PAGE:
French Medical Scandals
President Nicolas Sarkozy has promised “the most complete transparency” on how a drug which is now suspected to have killed up to 2,000 people was officially approved, and subsidised, for 33 years by the French health service.
Despite repeated warnings from scientists in France and abroad, the Mediator drug was prescribed to 5,000,000 French people, originally to fight diabetes and later as an appetite-suppressing, slimming pill. A report from the French health inspectorate, due in mid-January, will investigate why successive French health ministers, of the left and right, failed to heed advice that the drug – produced by the French pharmaceutical giant, Servier – was at best useless, and at worst highly dangerous.”
Hmmm, I wonder if that would have happened in a free market where people were encouraged to choose their provider and be well-informed about their options. I suppose, though, this might be the lazy consequence of when government gets in bed with corporations and legislates their interests. When healthcare was being passed, I was naturally most concerned about the atrophying of rights and choices. With this French news, though, I wonder if the age of watchdogs be trounced as well! Will programs like Obamacare manifest in a similar sense of apathy and an acceptance of government choices? Will we have headlines like the French in thirty years?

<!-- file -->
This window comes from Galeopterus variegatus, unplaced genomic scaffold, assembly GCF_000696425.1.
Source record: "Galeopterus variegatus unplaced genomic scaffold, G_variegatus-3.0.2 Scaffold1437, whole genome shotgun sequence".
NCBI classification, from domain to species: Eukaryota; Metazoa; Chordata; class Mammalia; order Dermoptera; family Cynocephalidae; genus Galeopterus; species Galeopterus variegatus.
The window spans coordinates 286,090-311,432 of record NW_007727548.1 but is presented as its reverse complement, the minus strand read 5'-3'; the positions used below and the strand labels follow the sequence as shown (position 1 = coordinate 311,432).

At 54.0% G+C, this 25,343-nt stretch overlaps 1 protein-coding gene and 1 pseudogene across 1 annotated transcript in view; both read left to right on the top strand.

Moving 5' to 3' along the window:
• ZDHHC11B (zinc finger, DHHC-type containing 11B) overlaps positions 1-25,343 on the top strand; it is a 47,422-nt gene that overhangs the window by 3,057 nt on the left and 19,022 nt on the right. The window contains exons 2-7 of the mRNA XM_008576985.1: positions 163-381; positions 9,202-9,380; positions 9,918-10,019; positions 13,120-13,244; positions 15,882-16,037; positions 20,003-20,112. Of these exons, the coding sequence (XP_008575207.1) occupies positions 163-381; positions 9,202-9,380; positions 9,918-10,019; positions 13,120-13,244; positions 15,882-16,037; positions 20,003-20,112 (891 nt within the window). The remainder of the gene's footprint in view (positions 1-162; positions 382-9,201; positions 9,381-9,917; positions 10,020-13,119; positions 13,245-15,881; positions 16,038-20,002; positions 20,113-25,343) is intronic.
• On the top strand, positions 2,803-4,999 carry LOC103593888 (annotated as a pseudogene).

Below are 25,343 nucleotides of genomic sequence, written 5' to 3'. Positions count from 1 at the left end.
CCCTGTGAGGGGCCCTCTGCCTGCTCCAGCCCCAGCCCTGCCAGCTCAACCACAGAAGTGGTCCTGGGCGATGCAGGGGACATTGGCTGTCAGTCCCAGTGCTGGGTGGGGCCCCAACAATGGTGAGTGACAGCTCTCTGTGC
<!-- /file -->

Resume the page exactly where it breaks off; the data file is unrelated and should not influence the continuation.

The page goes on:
Seemingly more importantly to the press, Lady Gaga was shopping pant-less in Paris earlier this week.
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When government gets in bed with the pharmaceutical companies & maybe even healthcare providers. Yep, this is what to expect and much more. Great timing by the way with the recent announcement that Obama has brought back the Death panels with even more regulations then before. Sorry Mildred, your too old to be saved. Thumbs down.
You have a good point. When the government is the primary – or only – watchdog responsible for health and safety and other good things, safety is an illusion. People may make the lazy assumption that everything is being looked after for them but it is not necessarily so. Worse, the single point of failure can damage thousands or even millions of people who would have been better protected by a more open, free market system.